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Tuesday, Jun 19, 2018
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Legislature declines to fund incentives for film industry

TAMPA — Hillsborough County’s next foray into the film industry will have to wait.

A bill amping up tax incentives to lure more motion pictures being filmed in Florida was declared dead on the floor of the Senate on Thursday.

The measure (SB 1734) would have extended the incentive program another four years and provided an extra $50 million per year through 2020. It also required a film production company to show proof of a cash match from the county where filming would take place.

The House had been asking for $200 million a year. That initiative also was killed.

The state allocated $296 million in film incentives for 2012-16, but all the money was spent just a year into the four-year cycle, damaging the state’s chances to lure major films.

This news comes as Hillsborough County was hoping for a host of film productions to roll into the area over the next year.

For example, “The Infiltrator” seemed ready to film here. The movie is based on a book by Tampa Bay area resident Robert Mazur, his real-life story of a two-year investigation as a DEA agent posing as a Tampa-based businessman. Mazur helped bring down an international financial institution that had laundered tens of millions of dollars for infamous drug cartel head Pablo Escobar.

With a rumored budget of $47.5 million and director Brad Furman of “Lincoln Lawyer” and “Runner Runner” fame attached to it, the Hillsborough County Commission recently approved a local $250,000 incentive to try to lure the film here.

If the state had allocated new funds for production tax incentives, state law would have allowed “The Infiltrator” to be reimbursed up to 30 percent of the money it spent in Florida, with a cap of $8 million.

The film’s England-based production company Good Films could not be reached for comment Thursday on whether the lack of incentives was a deal breaker.

This year’s proposal, carried by Sen. Nancy Detert, R-Venice, simply didn’t beat out other competing priorities as lawmakers scrambled in the last two days of the legislative session to finalize their respective tax packages, legislators said.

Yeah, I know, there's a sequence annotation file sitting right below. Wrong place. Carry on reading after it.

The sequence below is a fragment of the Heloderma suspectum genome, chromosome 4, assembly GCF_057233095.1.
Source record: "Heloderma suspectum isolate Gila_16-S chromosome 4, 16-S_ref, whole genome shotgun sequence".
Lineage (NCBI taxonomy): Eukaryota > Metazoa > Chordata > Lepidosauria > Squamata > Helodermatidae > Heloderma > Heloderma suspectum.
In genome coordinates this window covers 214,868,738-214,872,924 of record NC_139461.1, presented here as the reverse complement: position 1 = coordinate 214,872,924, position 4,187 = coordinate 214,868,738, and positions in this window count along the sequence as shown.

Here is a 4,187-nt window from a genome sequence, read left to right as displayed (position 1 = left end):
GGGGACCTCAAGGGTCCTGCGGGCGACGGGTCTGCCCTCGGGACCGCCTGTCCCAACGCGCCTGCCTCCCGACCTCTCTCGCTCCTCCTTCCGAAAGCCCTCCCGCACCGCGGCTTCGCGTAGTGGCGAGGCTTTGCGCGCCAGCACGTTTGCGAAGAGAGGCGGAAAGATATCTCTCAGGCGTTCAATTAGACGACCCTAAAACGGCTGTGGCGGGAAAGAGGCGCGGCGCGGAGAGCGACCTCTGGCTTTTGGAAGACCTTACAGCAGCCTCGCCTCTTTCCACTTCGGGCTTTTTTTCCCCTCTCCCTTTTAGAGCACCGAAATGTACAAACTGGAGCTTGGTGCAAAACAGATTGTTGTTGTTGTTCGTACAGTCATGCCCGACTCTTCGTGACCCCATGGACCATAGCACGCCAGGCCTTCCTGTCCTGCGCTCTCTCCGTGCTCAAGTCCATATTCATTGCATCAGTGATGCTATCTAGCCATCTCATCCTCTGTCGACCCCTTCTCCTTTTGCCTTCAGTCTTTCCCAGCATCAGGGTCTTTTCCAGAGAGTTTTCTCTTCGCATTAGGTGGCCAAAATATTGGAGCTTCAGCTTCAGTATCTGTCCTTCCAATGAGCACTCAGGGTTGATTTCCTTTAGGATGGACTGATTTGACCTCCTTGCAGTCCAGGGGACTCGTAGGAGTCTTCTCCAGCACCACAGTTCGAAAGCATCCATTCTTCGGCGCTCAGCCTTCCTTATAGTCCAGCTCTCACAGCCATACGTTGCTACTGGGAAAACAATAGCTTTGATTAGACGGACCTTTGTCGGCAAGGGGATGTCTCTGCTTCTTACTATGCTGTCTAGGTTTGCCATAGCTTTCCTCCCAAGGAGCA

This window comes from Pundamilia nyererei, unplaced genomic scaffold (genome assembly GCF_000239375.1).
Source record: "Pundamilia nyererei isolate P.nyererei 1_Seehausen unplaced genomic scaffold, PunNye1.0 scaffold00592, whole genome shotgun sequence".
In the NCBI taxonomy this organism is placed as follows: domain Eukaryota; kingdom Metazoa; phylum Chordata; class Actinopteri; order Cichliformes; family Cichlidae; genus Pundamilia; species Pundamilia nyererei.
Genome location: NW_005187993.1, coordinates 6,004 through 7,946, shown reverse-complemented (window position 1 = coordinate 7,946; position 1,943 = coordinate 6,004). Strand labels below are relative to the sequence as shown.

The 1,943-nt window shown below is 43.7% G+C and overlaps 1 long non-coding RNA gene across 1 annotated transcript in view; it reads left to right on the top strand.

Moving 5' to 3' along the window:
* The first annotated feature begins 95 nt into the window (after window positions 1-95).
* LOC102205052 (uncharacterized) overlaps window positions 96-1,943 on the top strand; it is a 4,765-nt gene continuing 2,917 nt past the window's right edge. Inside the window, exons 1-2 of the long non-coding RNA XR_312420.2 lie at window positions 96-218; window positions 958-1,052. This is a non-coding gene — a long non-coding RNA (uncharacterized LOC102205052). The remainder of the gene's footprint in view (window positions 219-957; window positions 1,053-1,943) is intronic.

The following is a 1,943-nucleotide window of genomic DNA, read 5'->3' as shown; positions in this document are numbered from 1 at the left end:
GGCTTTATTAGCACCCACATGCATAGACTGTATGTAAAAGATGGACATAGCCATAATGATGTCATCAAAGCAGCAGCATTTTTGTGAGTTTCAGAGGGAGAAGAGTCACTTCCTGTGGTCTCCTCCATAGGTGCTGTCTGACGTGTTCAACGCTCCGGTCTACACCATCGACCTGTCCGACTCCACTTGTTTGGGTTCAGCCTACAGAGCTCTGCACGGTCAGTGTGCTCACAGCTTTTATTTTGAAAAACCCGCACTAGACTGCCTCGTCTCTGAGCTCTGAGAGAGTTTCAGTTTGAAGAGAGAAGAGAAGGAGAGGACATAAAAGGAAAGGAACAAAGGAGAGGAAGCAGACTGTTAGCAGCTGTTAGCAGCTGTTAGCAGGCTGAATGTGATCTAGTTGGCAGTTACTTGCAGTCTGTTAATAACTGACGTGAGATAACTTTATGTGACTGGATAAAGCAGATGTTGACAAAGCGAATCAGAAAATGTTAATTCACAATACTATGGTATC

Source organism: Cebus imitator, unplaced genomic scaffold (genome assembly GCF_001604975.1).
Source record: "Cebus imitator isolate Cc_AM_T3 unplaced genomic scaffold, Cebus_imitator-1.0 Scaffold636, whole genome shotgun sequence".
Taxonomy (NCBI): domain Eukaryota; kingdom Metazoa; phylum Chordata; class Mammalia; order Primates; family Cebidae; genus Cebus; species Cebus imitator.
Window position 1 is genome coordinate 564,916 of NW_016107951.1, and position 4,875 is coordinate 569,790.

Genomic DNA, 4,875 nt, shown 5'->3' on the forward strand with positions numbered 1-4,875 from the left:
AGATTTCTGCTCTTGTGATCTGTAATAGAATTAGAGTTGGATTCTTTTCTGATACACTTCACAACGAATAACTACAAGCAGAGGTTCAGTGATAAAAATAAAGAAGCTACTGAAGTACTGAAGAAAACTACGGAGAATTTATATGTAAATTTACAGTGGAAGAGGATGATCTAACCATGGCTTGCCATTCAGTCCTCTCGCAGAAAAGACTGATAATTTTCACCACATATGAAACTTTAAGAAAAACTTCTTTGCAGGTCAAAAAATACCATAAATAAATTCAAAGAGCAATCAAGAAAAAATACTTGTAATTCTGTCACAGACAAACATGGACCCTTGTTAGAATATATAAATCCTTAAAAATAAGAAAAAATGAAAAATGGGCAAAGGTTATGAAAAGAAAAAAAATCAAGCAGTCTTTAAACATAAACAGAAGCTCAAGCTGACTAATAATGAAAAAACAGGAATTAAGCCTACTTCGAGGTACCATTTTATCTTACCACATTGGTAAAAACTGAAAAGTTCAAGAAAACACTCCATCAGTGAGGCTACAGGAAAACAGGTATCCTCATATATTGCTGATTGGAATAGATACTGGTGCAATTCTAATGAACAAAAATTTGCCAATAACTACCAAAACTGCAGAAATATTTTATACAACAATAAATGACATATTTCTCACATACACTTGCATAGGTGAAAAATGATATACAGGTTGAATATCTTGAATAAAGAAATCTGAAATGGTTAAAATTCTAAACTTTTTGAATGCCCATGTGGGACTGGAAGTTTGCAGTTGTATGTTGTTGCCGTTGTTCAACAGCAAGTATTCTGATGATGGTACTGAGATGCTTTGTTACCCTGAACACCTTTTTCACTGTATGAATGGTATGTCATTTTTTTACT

“At the end of session, when we’re making allocations and entering into a conference agreement, we look at … what money’s available to fund bills,” said Senate budget chair Joe Negron, R-Stuart. “At this time, the budget doesn’t contain funding for film incentives.”

A last-minute effort to tack on the program to another bill failed.

“It was a Hail Mary pass,” Detert said. “Unfortunately, it looks like we’re dying on the one-yard line.”

Senate President-designate Andy Gardiner, R-Orlando, said he supported the policy behind subsidizing films being made in Florida.

“Timing is everything,” he said. “But I’ll be here next year and we’re going to work on this.”

Dale Gordon, executive director of The Tampa Hillsborough Film and Digital Media Commission, declined comment Thursday but said she expects the film industry to release a statement Friday.

Director Furman is close friends with Ben Affleck, who will be directing “Live By Night,” based on the best-selling novel of the same name about rum-running in Ybor during the 1920s and ‘30s that was written by part-time St. Petersburg resident Dennis Lehane.

In November 2013, rumors began to swirl that Affleck would film the movie in Savannah, Ga. instead of Ybor City because Florida’s lack of incentives.

But when his friend Furman chose Tampa as the locale of his next film, production was pushed back due to Affleck’s other projects, and with a chance that the state would approve new tax incentives, some hoped the pendulum would swing back to Ybor City. The lack of state incentives, though, might have given the edge back to Savannah.

Georgia also offers up to 30 percent back on in-state expenditures but has no cap on how much a project can receive or how much the state can allocate per year.

Industry leaders had preached throughout the process that film and television production in Florida has generated more than 100,000 jobs in the state over the past three years, paying more than $650 million in wages to Floridians.

Local officials and economic leaders have been hoping that the Bollywood Oscars recently held in Tampa would bring Indian productions to the city.

“Saat Hindustani” has already been rumored to begin filming this month or next. The county commission has approved a local incentive of $50,000.

The film tells the story of seven students from India who come to Tampa to study at the University of South Florida. It will be produced by Rhea Kapoor, daughter of famed Bollywood actor and producer Anil Kapoor.

Last week at an entertainment summit at the Tampa Convention Center sponsored by the International Indian Film Academy as part of its four days of event celebrating the Bollywood Oscars, Anil Kapoor said he loved Tampa as a filming location, but added:

“It’s not as hunky-dory as it looks to make films. You need financial support. Things are tough. People will compromise if you can give incentives.”

— Tribune/Scripps Capital Bureau reporter James L. Rosica contributed to this report from Tallahassee.

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